The State responds to appellant's argument by citing the rule that an item of physical evidence is properly admitted despite the witness' inability to state for certain that the object being shown to him and about which he had testified was indeed the same object connected to the crime. See, e.g., Jordan v. State, (1982) Ind., 432 N.E.2d 9; Johnson v. State, (1980) Ind., 400 N.E.2d 132. Where the witness is unable to say for certain the object he is shown at trial is the same instrumentality associated with the crime, such consideration goes only to the weight of the evidence and not its admissibility. Id.
Notwithstanding the correctness of the rule cited by the State, we must conclude appellant's argument here is correct, in that the admission of the shirt into evidence at this point in the proceedings was premature. The laying of the adequate foundation by the State for the admission of an item of physical evidence by the State involves two showings. First the witness who observed the particular instrumentality must be able to at least state that the item he is shown at trial is "like" the one associated with the crime. However, before that item is admitted as evidence there must be a showing that it is connected to the defendant and the commission of the crime.
In the case at bar Mrs. Privett was the first witness to testify. It was not required that she be able to state for certain that the shirt she was shown as State's Exhibit 6 was the same shirt she saw appellant wearing on the morning of the crime. Jordan, supra; Johnson, supra. However, it should not have been admitted into evidence before the State presented evidence to connect that particular shirt with the defendant.
However, as in the Jackson case, the error was harmless. Later testimony from police officers showed that particular shirt offered as State's Exhibit 6 was the shirt appellant was wearing when he was arrested.
Appellant claims the trial court erred when witnesses Gray and Presson were asked if the person about whom they were speaking was present in the courtroom. Both replied affirmatively with words or gestures. In one instance the judge, and in the other, the prosecutor stated in essence that the record should reflect that it was the defendant whom the witnesses had identified. Appellant contends this was an impermissible comment on the evidence and that it was a question of fact for the jury to decide which person in the courtroom was the person whom the witnesses had identified.
Such argument is patently absurd. Suffice it to say the trial court is invested with wide discretion in managing the conduct of trial proceedings. Lock v. State, (1980) Ind., 403 N.E.2d 1360. It is readily apparent that no abuse of discretion occurred here.
Appellant contends the prosecutor committed misconduct by offering an "evidentiary harpoon" into evidence while questioning Mrs. Gray. She had related that during her conversation with appellant she had handed him a business card of her realtor who was acting as her agent in her attempt to sell the business. Near the end of her *826 testimony (during which time the prosecutor never did show her the card and ask her to identify it) the prosecutor moved to admit a business card into evidence. The trial judge promptly excluded the card from admission.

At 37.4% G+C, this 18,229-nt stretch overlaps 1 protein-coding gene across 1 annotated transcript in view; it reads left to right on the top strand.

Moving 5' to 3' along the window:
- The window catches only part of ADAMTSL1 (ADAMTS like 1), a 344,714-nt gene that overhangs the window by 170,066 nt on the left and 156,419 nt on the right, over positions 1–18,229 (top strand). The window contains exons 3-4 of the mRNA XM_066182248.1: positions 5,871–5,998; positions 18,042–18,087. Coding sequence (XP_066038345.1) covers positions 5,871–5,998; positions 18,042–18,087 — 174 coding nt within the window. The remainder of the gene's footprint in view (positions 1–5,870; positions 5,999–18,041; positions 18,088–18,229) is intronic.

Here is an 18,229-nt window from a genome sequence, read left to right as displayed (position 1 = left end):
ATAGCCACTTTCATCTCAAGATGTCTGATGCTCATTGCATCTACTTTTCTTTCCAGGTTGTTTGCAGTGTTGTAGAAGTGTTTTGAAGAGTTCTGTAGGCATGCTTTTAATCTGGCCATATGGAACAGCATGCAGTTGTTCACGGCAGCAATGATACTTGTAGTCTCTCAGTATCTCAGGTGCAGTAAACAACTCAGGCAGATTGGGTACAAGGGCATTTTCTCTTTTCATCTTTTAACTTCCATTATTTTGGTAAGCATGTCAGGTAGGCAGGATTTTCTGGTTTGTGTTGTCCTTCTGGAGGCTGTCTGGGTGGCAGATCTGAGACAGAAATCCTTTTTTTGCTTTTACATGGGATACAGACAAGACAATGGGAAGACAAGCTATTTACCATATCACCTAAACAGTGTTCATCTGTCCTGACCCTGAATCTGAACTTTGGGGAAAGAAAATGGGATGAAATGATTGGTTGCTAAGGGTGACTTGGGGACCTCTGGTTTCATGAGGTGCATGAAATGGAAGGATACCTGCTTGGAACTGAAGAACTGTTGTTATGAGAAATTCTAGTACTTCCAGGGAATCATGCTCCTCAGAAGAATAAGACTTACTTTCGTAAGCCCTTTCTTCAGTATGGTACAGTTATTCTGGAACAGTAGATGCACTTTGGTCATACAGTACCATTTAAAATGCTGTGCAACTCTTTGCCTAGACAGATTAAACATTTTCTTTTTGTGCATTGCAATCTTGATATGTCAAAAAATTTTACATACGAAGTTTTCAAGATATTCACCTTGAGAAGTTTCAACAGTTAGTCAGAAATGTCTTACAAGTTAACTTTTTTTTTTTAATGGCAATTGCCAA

An "evidentiary harpoon" involves the use of improper evidence to prejudice the jury against the defendant and his defense. Collins v. State, (1981) Ind., 429 N.E.2d 623; Block v. State, (1976) 265 Ind. 569, 356 N.E.2d 683. In this instance it is hard to imagine how the prosecutor's act can be said to have been calculated to prejudice the jury or how it could have done so even if the prosecutor thought it would. There was no error requiring reversal here.
Appellant claims the trial court erred in refusing his tendered Instruction No. 1 wherein he purported to list the elements of robbery as a Class B felony. Robbery is a Class B felony if it is committed while the perpetrator is armed with a deadly weapon. I.C. § 35-42-5-1 [Burns 1979 Repl.]. Instead the trial court gave final Instruction No. 3 which listed the elements of robbery as a Class A felony. Robbery is a Class A felony if injury is inflicted during the commission of the robbery. Id. No instruction given mentioned felony Class B robbery at all. Appellant contends since felony Class B robbery is a lesser included offense of felony Class A robbery, the instruction he tendered should have been given.
We do not dispute that felony Class B robbery is a lesser included offense of felony Class A robbery. See, Cameron v. State, (1980) Ind., 412 N.E.2d 1194. But there is no entitlement to an instruction on a lesser included offense if there is no evidence that the lesser but not the greater offense was committed. Easley v. State, (1981) Ind., 427 N.E.2d 435; Rodgers v. State, (1979) 270 Ind. 372, 385 N.E.2d 1136. In the case at bar the evidence does not warrant submission of a lesser included offense instruction. There was no error in only giving an instruction on robbery as a Class A felony.
Appellant claims the evidence is insufficient to support the conviction. He bases such claim on the fact there was no physical evidence in the form of fingerprints, that he was ever in the shop, and also that there were discrepancies in Mrs. Gray's description of the robber and his own physical features.
On appeal we do not reweigh the evidence nor judge the credibility of witnesses. Oliver v. State, (1982) Ind., 431 N.E.2d 98.
In the case at bar the victim of the crime testified the perpetrator of the crime hit her on the head three times with a hammer and took approximately $125 from the cash register of the Plaster Craft Shop. When asked in court if the man who committed the crime was in the courtroom she unequivocally identified the defendant. Her version of the events leading up to the robbery was corroborated by the testimony of Bea Presson who identified appellant as the man with whom she spoke when she came into the shop to buy a coffee mug. The evidence is sufficient to support the conclusion of the jury that beyond a reasonable doubt it was appellant who committed the offense.
The trial court is in all things affirmed.
All Justices concur.